EAST WEST: Where Europe and Asia Meet

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We approach the city by air, gliding over green and blue landscape with the sun gleaming on the sea. A narrow shining ribbon winding from the blue Marmara to the Black Sea, the dark Kara Deniz, the Pontus Euxinus of antiquity. For two and a half thousand years, though, people came here by sea, usually passing from the Aegean through the Dardanelles, the Greek Hellespont, and then across the Sea of Marmara, the ancient Propontis. The imperial city would dramatically appear between the paleness of sea and sky, its domes and towers rising from the hills on either side of the entrance to the Bosphorus, that beautiful strait separating Europe from Asia.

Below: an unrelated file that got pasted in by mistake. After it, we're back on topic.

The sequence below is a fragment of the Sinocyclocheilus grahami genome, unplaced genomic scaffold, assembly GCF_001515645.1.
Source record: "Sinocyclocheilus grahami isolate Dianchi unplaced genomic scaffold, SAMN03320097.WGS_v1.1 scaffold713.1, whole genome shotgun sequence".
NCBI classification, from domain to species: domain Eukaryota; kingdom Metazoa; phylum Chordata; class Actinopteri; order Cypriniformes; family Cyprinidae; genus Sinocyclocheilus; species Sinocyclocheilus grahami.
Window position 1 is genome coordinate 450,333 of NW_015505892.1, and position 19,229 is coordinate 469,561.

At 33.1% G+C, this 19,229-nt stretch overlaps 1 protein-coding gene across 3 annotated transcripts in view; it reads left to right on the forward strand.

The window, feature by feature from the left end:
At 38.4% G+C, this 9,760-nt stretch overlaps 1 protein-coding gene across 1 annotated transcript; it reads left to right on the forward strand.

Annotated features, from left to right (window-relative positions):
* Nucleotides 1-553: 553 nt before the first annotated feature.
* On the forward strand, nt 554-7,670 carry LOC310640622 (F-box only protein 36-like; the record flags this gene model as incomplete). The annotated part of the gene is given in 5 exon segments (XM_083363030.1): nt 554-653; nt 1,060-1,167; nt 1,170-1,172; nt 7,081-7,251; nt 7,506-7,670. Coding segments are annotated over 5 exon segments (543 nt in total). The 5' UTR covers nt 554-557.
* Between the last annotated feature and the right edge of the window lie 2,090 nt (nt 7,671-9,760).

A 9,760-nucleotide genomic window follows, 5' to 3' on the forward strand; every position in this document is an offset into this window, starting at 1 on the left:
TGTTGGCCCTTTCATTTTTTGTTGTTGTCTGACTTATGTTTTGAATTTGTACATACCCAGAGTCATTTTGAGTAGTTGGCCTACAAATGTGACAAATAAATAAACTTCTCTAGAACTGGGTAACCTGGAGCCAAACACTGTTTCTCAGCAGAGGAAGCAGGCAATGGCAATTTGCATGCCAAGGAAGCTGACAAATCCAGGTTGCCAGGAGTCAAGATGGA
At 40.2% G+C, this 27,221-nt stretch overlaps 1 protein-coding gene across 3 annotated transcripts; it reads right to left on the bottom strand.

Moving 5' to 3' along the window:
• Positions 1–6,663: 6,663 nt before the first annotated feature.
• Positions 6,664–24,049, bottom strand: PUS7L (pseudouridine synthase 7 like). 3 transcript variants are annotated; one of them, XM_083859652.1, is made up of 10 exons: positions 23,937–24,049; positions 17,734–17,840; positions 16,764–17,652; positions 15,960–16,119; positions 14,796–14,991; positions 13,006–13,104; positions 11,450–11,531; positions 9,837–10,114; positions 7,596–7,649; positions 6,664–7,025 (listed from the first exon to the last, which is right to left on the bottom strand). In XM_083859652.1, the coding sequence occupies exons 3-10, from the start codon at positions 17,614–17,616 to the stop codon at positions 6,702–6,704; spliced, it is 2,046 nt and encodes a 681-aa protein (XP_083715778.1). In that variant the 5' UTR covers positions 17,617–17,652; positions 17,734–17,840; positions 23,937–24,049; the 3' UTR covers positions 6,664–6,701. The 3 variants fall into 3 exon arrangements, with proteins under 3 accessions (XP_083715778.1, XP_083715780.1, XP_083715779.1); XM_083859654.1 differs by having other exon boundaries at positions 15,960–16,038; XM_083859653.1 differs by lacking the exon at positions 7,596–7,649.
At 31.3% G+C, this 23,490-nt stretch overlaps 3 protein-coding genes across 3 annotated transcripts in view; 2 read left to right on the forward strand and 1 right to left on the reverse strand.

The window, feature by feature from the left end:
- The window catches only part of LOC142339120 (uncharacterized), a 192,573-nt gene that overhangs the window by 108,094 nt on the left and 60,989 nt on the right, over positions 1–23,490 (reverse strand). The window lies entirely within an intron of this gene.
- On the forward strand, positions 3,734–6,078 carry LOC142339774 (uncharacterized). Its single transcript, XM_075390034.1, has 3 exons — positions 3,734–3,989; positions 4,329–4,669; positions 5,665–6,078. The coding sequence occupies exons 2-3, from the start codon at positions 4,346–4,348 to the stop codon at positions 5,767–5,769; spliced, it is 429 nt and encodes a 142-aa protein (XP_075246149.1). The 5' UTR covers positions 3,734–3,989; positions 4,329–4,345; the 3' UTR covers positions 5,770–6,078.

Other peoples came overland: Tartars, Seljuks, Ottomans, Alans, Arabs. Wave after wave of invaders, raiders, traders.
The City - now Istanbul, Constantinople for over a thousand years, Byzantium once upon a time - has it's own life woven from romance, war, terror, history and what Orhan Pamuk calls huzun, a melancholic longing for what once was seen as perfection. The City is the starting point for Turkey, Asia Minor, Anatolia, the entire Middle East. Looking out at the Golden Horn from the Galata Bridge, imagining the Hellenes and the Genoese and the Conquerer himself, just over the skyline. Storks fly south from the Balkans to nest in Ephesus on top of Roman columns. People work all night for low wages to finish a leather jacket for the European lady. People carry on their lives amid the ruins and remains of squalor and waste. People come here from all over Turkey and the population soars above ten million. Istanbul, unforgettable city of dreams and desire.